levels for Canadians are collected for persons between the ages of 6 and 79 years. However, in arranging these data from survey age/sex groups into the DRI life stage groups, sample sizes did not allow adequate representation for children less than 9 years of age. Therefore, the data were used to construct values for the DRI life stage groups only between ages 9 to 79 years for Canadians. In addition, neither country reports data for infants 0 to 12 months of age or for pregnant and lactating women; sample sizes for these groups are too low in the surveys to provide nationally representative estimates.
Information about the U.S. National Health and Nutrition Examination Survey (NHANES) is available from the survey’s main website,1 and is therefore only summarized here. In the 1960s, the U.S. government initiated the National Health Examination Survey to assess the health status of individuals ages 6 months through 74 years. Nutritional intake was added as a survey component in the 1970s, beginning with the first NHANES, known as NHANES I (1971 to 1974). NHANES II covered the time period 1976 to 1980, and NHANES IIII encompassed 1988 to 1994. NHANES has reflected a continuous and standardized data collection based on a representative sample of the U.S. population and provides critical diet and health measures for federal program planning and policy making. The survey relies on the gold standard for dietary intake measures, two or more 24-hour dietary recalls per person (IOM, 2000). The U.S. Department of Agriculture’s (USDA’s) food composition database has provided the sources of information that allow the estimates of food intake collected in the NHANES to be translated into quantitative nutrient intake (Bodner-Montville et al., 2006; Briefel, 2006).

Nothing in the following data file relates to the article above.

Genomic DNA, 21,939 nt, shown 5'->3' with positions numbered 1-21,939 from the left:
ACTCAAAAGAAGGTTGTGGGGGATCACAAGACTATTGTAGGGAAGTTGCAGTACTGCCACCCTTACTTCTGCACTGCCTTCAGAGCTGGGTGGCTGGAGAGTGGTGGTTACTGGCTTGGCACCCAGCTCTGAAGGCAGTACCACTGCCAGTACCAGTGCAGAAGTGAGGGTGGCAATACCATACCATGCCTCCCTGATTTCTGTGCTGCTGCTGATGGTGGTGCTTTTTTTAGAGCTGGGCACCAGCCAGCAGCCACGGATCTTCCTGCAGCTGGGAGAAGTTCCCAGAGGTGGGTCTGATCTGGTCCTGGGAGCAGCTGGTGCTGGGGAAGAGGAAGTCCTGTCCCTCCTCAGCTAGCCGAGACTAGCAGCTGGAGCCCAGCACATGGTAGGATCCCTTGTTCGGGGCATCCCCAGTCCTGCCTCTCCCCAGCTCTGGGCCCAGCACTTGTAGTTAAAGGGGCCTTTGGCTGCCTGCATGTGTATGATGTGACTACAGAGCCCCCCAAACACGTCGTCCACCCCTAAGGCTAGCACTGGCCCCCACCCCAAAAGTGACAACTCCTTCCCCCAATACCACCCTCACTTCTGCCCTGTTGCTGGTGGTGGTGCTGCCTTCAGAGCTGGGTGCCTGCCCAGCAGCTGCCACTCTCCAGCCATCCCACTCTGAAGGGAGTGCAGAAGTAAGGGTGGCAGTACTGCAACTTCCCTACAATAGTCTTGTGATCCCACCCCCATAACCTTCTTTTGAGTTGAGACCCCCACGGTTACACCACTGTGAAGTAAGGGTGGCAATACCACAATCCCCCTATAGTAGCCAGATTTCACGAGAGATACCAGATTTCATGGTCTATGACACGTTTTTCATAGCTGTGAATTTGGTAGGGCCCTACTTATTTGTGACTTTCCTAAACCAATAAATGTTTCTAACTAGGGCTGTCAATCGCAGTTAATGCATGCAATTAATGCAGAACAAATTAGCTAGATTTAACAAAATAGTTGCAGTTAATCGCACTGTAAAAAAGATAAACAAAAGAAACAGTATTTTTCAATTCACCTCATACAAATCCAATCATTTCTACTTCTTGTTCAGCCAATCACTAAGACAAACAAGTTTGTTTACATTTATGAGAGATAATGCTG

In 1999, the survey became a continuous program that has a changing focus on a variety of health and nutrition measurements to meet emerging needs;2 the survey data are reported on the basis of 2-year periods. The survey now examines a nationally representative sample of about 5,000 persons each year. These persons are located in counties across the country, 15 of which are visited each year.3 The NHANES and related food intake surveys conducted by the USDA were integrated in 2002; at that time, the